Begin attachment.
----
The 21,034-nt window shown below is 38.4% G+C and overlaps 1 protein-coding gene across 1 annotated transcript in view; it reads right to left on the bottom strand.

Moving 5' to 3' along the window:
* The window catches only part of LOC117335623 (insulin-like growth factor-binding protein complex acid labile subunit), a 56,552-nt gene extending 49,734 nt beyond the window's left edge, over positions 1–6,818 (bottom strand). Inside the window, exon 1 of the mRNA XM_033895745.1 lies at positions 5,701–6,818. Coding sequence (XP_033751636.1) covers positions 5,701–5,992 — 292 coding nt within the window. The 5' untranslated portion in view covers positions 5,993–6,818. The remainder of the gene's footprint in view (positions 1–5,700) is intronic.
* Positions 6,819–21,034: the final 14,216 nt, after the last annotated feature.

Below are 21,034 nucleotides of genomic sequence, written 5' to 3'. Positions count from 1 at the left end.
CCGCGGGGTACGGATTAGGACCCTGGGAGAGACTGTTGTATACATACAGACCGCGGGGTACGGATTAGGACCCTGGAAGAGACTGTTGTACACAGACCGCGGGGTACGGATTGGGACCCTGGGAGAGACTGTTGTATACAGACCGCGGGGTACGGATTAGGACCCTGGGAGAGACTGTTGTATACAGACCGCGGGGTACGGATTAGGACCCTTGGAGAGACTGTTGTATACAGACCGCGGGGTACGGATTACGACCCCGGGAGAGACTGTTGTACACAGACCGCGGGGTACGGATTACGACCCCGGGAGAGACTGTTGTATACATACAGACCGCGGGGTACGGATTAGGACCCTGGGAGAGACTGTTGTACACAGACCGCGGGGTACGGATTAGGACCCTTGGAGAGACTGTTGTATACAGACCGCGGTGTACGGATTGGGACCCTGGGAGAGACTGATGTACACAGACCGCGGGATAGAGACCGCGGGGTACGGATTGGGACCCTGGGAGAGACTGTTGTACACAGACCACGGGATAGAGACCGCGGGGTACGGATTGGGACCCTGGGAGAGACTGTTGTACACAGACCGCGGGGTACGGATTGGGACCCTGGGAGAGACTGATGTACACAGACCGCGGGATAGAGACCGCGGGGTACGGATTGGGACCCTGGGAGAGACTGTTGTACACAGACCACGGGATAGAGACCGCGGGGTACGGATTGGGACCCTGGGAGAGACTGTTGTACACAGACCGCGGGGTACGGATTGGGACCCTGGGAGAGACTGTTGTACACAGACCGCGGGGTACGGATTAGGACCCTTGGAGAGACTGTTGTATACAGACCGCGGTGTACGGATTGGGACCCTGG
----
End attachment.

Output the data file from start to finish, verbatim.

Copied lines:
The 21,034-nt window shown below is 38.4% G+C and overlaps 1 protein-coding gene across 1 annotated transcript in view; it reads right to left on the bottom strand.

Moving 5' to 3' along the window:
* The window catches only part of LOC117335623 (insulin-like growth factor-binding protein complex acid labile subunit), a 56,552-nt gene extending 49,734 nt beyond the window's left edge, over positions 1–6,818 (bottom strand). Inside the window, exon 1 of the mRNA XM_033895745.1 lies at positions 5,701–6,818. Coding sequence (XP_033751636.1) covers positions 5,701–5,992 — 292 coding nt within the window. The 5' untranslated portion in view covers positions 5,993–6,818. The remainder of the gene's footprint in view (positions 1–5,700) is intronic.
* Positions 6,819–21,034: the final 14,216 nt, after the last annotated feature.

Below are 21,034 nucleotides of genomic sequence, written 5' to 3'. Positions count from 1 at the left end.
CCGCGGGGTACGGATTAGGACCCTGGGAGAGACTGTTGTATACATACAGACCGCGGGGTACGGATTAGGACCCTGGAAGAGACTGTTGTACACAGACCGCGGGGTACGGATTGGGACCCTGGGAGAGACTGTTGTATACAGACCGCGGGGTACGGATTAGGACCCTGGGAGAGACTGTTGTATACAGACCGCGGGGTACGGATTAGGACCCTTGGAGAGACTGTTGTATACAGACCGCGGGGTACGGATTACGACCCCGGGAGAGACTGTTGTACACAGACCGCGGGGTACGGATTACGACCCCGGGAGAGACTGTTGTATACATACAGACCGCGGGGTACGGATTAGGACCCTGGGAGAGACTGTTGTACACAGACCGCGGGGTACGGATTAGGACCCTTGGAGAGACTGTTGTATACAGACCGCGGTGTACGGATTGGGACCCTGGGAGAGACTGATGTACACAGACCGCGGGATAGAGACCGCGGGGTACGGATTGGGACCCTGGGAGAGACTGTTGTACACAGACCACGGGATAGAGACCGCGGGGTACGGATTGGGACCCTGGGAGAGACTGTTGTACACAGACCGCGGGGTACGGATTGGGACCCTGGGAGAGACTGATGTACACAGACCGCGGGATAGAGACCGCGGGGTACGGATTGGGACCCTGGGAGAGACTGTTGTACACAGACCACGGGATAGAGACCGCGGGGTACGGATTGGGACCCTGGGAGAGACTGTTGTACACAGACCGCGGGGTACGGATTGGGACCCTGGGAGAGACTGTTGTACACAGACCGCGGGGTACGGATTAGGACCCTTGGAGAGACTGTTGTATACAGACCGCGGTGTACGGATTGGGACCCTGG